In its 54-year history, the infamous African-Caribbean culture street party hosted in West London has always gone ahead. But due to the coronavirus pandemic, it was cancelled this year.
As a result, West London’s August Bank Holiday weekend was an eerily desolate place as the deserted streets usually filled with festival goers, dancers, performers, musicians and artists saw nothing but a few die hard carnival fans who came along in costume anyway despite the cancellation.
There weren’t many, but of the few solitary dancers and revellers who did turn up, they were determined not to let the pandemic break their attendance streakor spirit, with one festival goer stating they’d never missed a carnival and were not about to start now.
These shadows of carnival’s usual glory were a stark reminder how much Covid-19 has affected live events over the course of this year, but it also highlighted the determined spirit of humankind and that this global shutdown is only temporary.
Carnival launched on Friday night with an official countdown on the screens of Piccadilly Circus. The usual parade was held virtually which featured more than 30 traditional street performance groups.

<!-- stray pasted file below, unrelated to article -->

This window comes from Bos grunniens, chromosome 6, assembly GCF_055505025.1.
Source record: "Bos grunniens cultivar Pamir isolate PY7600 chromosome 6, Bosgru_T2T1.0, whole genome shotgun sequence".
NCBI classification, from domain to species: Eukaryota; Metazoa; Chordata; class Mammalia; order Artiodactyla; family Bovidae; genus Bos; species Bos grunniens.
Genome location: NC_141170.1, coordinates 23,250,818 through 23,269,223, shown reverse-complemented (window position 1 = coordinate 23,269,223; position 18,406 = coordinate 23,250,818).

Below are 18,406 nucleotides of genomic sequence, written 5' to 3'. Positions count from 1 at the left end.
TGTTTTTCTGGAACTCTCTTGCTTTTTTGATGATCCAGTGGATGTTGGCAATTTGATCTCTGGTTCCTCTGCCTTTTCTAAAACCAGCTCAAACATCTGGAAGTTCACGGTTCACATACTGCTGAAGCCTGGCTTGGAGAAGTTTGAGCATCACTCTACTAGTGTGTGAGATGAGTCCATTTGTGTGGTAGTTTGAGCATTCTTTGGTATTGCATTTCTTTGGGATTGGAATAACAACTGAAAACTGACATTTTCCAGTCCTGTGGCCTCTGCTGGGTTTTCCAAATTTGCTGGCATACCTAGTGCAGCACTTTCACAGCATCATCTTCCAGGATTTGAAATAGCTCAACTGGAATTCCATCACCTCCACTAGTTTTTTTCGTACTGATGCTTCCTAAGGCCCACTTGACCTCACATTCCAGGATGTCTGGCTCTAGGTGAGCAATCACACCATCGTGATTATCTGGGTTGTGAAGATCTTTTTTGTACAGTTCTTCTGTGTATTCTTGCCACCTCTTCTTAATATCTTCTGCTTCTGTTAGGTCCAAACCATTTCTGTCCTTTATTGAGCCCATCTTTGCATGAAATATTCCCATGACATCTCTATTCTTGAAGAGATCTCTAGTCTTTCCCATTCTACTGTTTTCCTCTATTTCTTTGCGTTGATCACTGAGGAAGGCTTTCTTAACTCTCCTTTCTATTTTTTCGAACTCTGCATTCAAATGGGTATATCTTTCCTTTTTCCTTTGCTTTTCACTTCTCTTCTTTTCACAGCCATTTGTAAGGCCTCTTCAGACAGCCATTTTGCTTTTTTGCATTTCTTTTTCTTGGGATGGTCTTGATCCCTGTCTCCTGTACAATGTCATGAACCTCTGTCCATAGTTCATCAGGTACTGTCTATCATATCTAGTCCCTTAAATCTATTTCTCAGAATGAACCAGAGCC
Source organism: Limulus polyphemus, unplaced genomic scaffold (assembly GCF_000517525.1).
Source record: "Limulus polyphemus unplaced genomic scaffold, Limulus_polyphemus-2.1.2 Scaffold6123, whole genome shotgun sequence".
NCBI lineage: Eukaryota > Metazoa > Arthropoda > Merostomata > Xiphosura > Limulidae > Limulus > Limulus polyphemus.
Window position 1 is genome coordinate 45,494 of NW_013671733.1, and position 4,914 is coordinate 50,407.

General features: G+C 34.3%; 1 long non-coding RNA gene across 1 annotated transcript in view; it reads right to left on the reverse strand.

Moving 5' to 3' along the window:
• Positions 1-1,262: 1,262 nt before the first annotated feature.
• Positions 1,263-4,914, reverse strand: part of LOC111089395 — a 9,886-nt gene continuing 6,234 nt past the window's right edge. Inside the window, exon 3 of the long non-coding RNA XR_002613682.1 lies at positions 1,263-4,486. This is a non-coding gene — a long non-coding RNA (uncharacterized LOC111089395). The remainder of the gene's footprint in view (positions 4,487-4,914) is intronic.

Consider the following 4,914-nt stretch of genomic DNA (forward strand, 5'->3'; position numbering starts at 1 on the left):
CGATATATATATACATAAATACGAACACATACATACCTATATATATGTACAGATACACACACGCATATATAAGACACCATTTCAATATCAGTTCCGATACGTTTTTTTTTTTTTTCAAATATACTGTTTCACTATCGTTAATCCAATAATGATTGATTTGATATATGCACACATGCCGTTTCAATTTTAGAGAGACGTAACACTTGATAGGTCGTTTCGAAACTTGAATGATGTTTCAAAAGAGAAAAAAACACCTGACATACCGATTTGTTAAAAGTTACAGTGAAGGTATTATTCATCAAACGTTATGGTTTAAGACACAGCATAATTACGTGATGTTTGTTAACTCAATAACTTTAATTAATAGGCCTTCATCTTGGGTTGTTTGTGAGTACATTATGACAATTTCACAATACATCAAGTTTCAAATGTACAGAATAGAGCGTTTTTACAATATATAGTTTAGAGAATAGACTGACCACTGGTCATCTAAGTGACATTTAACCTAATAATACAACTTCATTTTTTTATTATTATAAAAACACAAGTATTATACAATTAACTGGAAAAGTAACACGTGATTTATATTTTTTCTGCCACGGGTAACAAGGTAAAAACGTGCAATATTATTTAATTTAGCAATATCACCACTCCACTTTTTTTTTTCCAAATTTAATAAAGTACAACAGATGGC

The online event offered up a choice of sound systems and four channels dedicated different aspects of the event including Culture, Parade, Sound Systems and Main Stage.
Anything missed can be enjoyed in retrospect on Carnival’s YouTube Channel.
Carnival director, Matthew Phillip spoke to The Guardian ahead of the event.
“Carnival has such a deep and meaningful significance. This is about marking and remembering why carnival is here, and while we’re not out on the streets and we’re not having that normal celebration, we are marking it and celebrating carnival, but in a responsible way.”
Though nothing can compare to the real-life version of carnival, everyone seemed to appreciate what we allhope is a once in a lifetime effort to bring some form of celebration to this year’s festivities.